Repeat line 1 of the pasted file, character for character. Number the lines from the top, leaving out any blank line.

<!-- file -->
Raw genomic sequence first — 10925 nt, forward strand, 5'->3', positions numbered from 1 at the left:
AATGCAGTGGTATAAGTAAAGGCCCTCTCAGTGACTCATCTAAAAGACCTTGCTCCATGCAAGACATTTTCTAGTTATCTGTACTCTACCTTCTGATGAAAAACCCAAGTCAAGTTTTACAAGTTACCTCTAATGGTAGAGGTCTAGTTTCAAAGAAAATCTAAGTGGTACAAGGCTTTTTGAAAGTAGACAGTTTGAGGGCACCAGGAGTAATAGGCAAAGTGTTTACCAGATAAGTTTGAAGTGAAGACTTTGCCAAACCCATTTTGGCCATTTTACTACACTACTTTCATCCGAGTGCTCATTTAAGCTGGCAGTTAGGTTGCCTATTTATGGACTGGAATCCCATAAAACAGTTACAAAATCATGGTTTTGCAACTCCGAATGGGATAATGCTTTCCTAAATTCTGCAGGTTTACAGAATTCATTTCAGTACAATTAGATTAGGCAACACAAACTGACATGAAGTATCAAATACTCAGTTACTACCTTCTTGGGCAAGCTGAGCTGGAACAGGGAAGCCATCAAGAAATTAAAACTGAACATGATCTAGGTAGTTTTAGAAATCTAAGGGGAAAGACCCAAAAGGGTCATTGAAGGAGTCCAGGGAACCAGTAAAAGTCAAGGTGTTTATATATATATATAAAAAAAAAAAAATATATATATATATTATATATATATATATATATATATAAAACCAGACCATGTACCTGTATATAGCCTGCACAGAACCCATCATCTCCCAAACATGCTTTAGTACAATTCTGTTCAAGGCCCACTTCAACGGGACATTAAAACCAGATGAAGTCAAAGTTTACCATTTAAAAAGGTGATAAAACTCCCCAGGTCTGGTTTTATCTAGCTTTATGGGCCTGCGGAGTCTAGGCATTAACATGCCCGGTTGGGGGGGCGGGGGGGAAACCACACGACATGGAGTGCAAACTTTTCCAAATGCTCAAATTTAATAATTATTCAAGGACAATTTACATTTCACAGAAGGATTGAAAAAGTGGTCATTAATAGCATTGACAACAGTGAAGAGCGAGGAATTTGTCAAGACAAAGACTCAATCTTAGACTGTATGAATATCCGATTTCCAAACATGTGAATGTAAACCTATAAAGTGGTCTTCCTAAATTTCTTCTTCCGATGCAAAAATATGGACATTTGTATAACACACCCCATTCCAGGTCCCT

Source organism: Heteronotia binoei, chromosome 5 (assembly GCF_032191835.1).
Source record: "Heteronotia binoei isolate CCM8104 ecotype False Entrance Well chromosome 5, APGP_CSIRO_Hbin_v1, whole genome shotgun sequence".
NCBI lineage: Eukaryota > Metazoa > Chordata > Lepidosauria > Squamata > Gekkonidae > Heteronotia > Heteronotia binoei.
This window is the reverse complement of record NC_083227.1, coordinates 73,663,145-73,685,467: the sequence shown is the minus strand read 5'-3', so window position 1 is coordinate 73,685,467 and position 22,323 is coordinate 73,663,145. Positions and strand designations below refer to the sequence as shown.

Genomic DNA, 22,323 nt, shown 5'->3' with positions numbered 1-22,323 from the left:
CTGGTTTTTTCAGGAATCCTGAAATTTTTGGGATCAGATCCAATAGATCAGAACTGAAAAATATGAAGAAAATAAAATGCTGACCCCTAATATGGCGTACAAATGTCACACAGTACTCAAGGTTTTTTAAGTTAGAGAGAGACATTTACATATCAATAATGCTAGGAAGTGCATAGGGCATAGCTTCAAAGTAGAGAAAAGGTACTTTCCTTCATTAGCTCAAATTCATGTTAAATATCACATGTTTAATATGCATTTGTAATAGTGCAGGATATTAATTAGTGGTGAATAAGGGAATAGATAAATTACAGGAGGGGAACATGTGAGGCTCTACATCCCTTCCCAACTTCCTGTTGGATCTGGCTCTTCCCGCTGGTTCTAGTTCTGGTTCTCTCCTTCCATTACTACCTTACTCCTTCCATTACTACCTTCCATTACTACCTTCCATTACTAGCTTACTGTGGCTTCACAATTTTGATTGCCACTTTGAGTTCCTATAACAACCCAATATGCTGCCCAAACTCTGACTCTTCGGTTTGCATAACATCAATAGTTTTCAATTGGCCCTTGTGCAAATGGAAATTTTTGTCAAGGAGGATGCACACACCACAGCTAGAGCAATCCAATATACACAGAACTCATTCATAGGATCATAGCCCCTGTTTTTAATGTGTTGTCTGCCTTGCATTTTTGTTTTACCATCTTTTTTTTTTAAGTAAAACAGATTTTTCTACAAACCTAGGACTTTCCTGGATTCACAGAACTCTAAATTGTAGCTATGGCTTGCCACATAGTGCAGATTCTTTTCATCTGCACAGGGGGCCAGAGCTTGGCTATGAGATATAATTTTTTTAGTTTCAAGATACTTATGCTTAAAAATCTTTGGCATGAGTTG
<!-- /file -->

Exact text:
Raw genomic sequence first — 10925 nt, forward strand, 5'->3', positions numbered from 1 at the left: